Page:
Canadian Musician - November/December 2017 - Page 25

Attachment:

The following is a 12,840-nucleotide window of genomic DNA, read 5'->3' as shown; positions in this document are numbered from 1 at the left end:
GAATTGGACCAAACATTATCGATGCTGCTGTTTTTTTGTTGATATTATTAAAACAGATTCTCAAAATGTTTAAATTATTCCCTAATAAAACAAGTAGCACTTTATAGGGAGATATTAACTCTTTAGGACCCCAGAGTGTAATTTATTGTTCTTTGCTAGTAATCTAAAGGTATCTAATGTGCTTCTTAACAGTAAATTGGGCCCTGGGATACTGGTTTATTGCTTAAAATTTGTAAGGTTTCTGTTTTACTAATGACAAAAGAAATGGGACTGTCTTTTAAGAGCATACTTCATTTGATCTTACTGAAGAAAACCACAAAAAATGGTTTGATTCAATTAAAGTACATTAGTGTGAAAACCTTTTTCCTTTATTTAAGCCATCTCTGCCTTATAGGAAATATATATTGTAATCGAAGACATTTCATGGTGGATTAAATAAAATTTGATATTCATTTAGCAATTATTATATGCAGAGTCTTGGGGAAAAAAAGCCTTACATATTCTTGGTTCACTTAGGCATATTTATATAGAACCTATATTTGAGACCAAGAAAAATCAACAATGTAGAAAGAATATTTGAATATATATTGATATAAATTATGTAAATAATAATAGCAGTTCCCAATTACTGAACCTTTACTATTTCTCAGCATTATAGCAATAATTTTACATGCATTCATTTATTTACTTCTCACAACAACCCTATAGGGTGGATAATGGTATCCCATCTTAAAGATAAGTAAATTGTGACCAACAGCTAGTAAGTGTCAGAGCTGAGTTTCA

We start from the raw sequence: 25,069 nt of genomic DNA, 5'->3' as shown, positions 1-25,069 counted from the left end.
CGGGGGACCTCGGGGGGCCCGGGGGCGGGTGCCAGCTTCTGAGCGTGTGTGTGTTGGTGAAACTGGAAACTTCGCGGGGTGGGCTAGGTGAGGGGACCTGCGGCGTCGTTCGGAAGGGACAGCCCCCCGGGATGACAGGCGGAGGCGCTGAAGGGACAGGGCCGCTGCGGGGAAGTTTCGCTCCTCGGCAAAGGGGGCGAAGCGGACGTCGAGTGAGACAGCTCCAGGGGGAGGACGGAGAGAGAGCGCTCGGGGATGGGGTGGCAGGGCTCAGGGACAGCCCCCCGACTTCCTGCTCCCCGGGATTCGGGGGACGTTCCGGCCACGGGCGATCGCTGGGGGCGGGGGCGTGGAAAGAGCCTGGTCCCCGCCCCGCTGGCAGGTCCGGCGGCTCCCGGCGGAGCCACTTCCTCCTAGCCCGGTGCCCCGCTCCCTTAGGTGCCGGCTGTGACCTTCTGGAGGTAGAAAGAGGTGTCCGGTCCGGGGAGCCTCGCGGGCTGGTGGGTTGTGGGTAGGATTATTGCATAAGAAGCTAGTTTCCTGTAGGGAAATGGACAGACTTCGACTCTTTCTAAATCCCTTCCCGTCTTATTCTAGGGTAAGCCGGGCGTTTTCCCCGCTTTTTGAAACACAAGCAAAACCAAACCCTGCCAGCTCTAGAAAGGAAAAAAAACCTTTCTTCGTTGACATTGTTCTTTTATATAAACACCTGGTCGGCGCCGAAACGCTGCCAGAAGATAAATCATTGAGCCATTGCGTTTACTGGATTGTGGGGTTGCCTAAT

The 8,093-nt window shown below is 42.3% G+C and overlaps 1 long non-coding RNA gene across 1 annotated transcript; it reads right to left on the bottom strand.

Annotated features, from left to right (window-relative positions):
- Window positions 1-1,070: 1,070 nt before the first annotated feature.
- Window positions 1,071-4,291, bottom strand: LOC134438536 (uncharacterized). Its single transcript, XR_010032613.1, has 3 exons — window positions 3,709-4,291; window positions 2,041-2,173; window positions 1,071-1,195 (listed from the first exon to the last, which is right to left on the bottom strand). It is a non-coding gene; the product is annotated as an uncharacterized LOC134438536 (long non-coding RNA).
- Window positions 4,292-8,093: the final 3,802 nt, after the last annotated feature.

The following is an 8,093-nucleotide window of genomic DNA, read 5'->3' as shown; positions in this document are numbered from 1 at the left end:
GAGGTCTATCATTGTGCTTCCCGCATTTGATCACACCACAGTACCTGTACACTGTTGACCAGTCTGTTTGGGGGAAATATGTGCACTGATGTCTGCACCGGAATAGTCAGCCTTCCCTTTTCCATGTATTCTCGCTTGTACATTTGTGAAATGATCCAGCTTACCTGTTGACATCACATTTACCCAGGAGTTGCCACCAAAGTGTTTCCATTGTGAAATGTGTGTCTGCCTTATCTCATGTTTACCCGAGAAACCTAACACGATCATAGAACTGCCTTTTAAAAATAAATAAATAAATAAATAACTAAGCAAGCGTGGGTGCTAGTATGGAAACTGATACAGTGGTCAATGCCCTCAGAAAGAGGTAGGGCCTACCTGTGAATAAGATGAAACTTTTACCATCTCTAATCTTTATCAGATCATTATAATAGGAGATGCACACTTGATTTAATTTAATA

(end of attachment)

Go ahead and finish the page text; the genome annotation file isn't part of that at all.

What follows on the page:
PHOTO: NICOL SPINOLA PHOTOGRAPHY GUITAR Peter Serravalle is one of Vancouver’s busiest guitarists. As a live and in-studio session player, Peter is a regular guitar chair for many musical theatre productions throughout Vancouver, as well as a regular guitarist with John William Dexter’s “Bailamos!,” the Vancouver Men’s Chorus, Musical Occasions, and various cover/event bands. By Peter Serravalle Ou Tales from the Pit: Out at Sea I ’m writing this article 37,000 ft. in air on the way to meet a cruise ship gig in Palermo, Sicily. Seriously, how cool is that?! Anyways, after some in-flight rumination, I started thinking about preparation, maintenance, and growth. Fitting this into the context of pit playing on the ships (which is really kind of like being a session player when one thinks about it) got me think- ing about, when it comes to the moment of playing the part, how much preparation, study, and experience has gone into being able to tackle the gig; furthermore, it really got me thinking about how important it is to be over-prepared for the gig. ness and get it into one’s playing, but having it in your hands and being able to recall them on demand will get ears (and hopefully more gigs!) pointed your way. The best way to go about this is through serious listening and transcription. Music is, after all, an aural art form. It hits our ears first. And that brings us to our next topic: reading. Sight-Reading Rock/Pop (‘50s, ‘60s, ‘70s & ‘80s) Soul/R&B/Gospel Blues (Chicago, Texas, Delta) Country (playing styles of Danny Gatton, Roy Clark, James Burton, Hank Garland) Jazz/Broadway Revue Latin (Salsa, Brazilian) We’ve heard it over and over again: work on your reading. I prob- ably heard it said a million times that the ship gig is a reading gig, but there is more to it than that, isn’t there? Of course reading it important, but it’s more than just being able to locate dots on the page and put them on your instrument. Really, what it’s all about is making musical decisions in real time. One can really expect to get anything put in front of them as a house band musician on the ships. More often than not, a guitarist can expect to get a piano part or a bass part, or even if there is a guitar part, it’s usually not written by a guitarist and isn’t very musical or practical. So what’s the key here? The key is knowing your styles well enough to be able to make your own part if the part you have is either A) non-existent or, B) not that great. Having an internal catalogue of tunes will be the most ben- eficial in this endeavour. It’s great to be able to play “Stella by Starlight” in 7, 26-2 or “Moment’s Notice” at 300 bpm, but what about being able to play the solo to “Bohemian Rhapsody” or be- ing able to whip out some Hendrix tunes or just even being able to play a slow 12/8 blues? The audience doesn’t really know how you can superimpose substitutions in your solos, but they do care that you can rock out or lay down some feel like B.B. King. Having a solid grasp of the differences in subtleties between each style doesn’t hurt. It does take time to be able to cultivate an aware- What it really comes down to is: Know your tunes, know your styles, be flexible, be nice, and don’t complain. The Skills & Scope I was always fascinated by the skill set of those LA session cats. The styles, instrumental versatility, sight-reading chops – they just had it all together, though these days, it seems like anyone with a Telecaster who plays “modern country” and owns a laptop is calling him or herself a “session player.” Sure, the times are a changin’, but come on! Let’s check “The List,” shall we? In terms of styles, here’s the gamut from what I have experienced in past cruise ship scenarios: W W W. C A N A D I A N M U S I C I A N . CO M C A N A D I A N M U S I C I A N • 25